Shelton goes in-depth with SDPC bond issue

Editor’s Note: This is the first installment of a new multi-part series of interviews conducted between Courier staff reporter Nicole Daughhetee and SDPC board trustee Jim Shelton, a former board chair.

For those readers who followed the Greenville Plan series, and for those readers who are just joining in, I recently conducted a series of interviews with School District of Pickens County board trustee and former chair Jim Shelton in the hopes of illuminating for the public some of the more “behind-the-scenes” thoughts and discussions that are part of any governing board.
The information and opinions expressed in the following interview come from Shelton’s perspective of events as they occurred.
During what I have coined “The Shelton Interviews,” Shelton has been candid about The Greenville Plan, the Building Plan and, of course, the $9.15 million bond issue. So, without further adieu…
Following the Greenville Plan, it seemed natural to delve into the October 2010 $9.15 million bond issue. As with any other event, there is a history in which the bond issue was rooted back in time. Because I was not covering the SDPC prior to 2010, Shelton offered me a history lesson so I could better understand the context surrounding the $9.15 million bond issue.
“The bond issue came about from several different sources,” explained Shelton. “Earlier in 2009, the board was advised by then interim Superintendent Mendel Stewart of the possibility of going with what is called millage stabilization. What millage stabilization means is quite simple: regardless of where the debt service is, and our debt service had a tolerance of 58 mills (because of the Greenville Plan), but the idea was that with 58 mills we would more than satisfy our obligations for current debt load.”
At that time, in 2009, there was a gap of about five or six mills that could have been collected, Shelton told me.
In other words, said Shelton, the board would keep people’s taxes at the same level all the way out, and that additional money would go back into capital improvements. Some of the money could go to satisfying debt that already exists. This is a onetime tax collection every year.
“I was reluctant to do that,” explained Shelton. “At the time, as we talked about with the Greenville Plan, we had no control whatsoever, in my opinion, on where those finances were going. We had the big gap with the Greenville Plan that we had to solve. We still saw free-fall from where the state paid us for operations revenue. So, I was reluctant to go back and agree with a recommendation from the school district that said let’s just stabilize the mill and we’ll collect all that money and use it for what was still a question mark at the time.”
Because there lacked a dedicated reason or project or expense for those dollars, Shelton says he was reluctant, in 2009, to agree to it.
Fast forward.
Between 2009 and the summer of 2010, Ross, Sinclair and Associates — the firm who handles the bonding issues with the board — approached the trustees with a proposal: if the board converted their bonds from a tax to a tax exempt status that it would, in essence, be a refinancing of the debt. To do so would give the district a six-month gap in debt payments.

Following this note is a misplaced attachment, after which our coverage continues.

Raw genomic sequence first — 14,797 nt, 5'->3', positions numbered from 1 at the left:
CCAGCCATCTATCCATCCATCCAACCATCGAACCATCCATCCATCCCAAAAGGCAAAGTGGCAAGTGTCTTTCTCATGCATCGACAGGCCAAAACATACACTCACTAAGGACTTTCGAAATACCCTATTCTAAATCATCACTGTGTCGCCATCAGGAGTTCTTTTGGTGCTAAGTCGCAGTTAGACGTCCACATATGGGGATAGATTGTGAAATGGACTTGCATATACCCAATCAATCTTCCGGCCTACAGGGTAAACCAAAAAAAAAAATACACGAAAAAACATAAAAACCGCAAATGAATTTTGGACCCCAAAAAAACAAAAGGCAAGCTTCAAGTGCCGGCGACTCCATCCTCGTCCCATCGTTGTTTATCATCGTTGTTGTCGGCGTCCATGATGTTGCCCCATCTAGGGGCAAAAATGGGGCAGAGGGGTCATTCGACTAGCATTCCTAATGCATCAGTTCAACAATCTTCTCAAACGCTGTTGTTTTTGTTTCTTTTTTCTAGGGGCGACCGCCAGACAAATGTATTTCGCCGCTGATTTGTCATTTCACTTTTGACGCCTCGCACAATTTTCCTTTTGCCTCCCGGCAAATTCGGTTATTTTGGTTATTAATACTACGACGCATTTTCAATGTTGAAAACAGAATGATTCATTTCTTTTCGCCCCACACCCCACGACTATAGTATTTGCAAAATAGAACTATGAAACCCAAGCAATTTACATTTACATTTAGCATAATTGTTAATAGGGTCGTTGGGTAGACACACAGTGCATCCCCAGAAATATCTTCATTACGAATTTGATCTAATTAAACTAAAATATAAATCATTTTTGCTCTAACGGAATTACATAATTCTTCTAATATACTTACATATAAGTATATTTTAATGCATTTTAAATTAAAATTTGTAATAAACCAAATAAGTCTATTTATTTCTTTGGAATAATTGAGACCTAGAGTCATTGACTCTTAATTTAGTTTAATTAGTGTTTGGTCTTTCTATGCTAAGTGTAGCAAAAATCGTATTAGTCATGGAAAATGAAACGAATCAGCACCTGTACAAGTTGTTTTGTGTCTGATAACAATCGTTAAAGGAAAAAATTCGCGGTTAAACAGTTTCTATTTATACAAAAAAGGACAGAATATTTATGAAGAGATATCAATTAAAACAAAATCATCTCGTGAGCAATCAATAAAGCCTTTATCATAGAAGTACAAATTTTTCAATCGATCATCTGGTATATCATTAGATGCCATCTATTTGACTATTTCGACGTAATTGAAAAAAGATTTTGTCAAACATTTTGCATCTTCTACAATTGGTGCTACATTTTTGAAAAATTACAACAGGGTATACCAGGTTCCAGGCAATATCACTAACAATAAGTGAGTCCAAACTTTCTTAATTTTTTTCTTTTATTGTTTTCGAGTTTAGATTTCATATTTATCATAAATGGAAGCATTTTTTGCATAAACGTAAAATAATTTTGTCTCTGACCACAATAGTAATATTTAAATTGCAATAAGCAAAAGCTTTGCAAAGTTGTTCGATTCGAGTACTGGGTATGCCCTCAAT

What this boils down to is that the district would only pay half of the bond encumbrance for that particular year, and that would be picked up at the end of the debt.
“In other words, we’d push that debt out. We’d take that six-month payment, and instead of making that payment in 2010, we’d actually make it 20 years later,” said Shelton. “So we don’t add to the debt burden; we simply shift it out. By doing the tax-exempt conversion, over time the cost of the bond indebtedness drops by $1.5 million, and that’s prorated over 20 years.”
This was an option that was hanging out there, however it was not an open-ended option. The SDPC board could not leave the option “out there” and decide to convert it at some point in the future, he said.
“We had about a two- or three-year window in which to exercise the option,” said Shelton.
During this time, the SDPC was entering into phase three of the building program.Construction had started on six of the seven new high schools. Daniel still wasn’t started, but everywhere else slabs were poured, bricks were going up — construction was happening.
Despite the progress, there were still unresolved issues in Easley. There were three facilities in Easley for which there was not an agreeable solution in Shelton’s opinion. Those facilities were the Adult Learning Center in the North Side Center. No money in the building plan went toward this. The second was Simpson Academy (the old Clearview High School) and no money went toward this. The third facility of concern was Gettys Middle.
“Gettys became a special case because, compared with the other middle schools in the county, its size made it unmanageable,” said Shelton. “The other middle schools were undergoing expansions, renovations or movements, but they always had a manageable population, unlike at Gettys, which — at the time — had roughly 1,350 students.”
The projection, Shelton said, was that Gettys’ population would expand to more than 1,500 in the very near future. In terms of student population, Gettys was expected, by sometime in 2013, to be larger than three of the area high schools.
This is an issue Shelton felt needed to be addressed in order to meet some critical needs, both socially and academically, of the students in Pickens County. With a school the size of Gettys, which was only projected to grow larger, addressing such critical needs became incredibly difficult.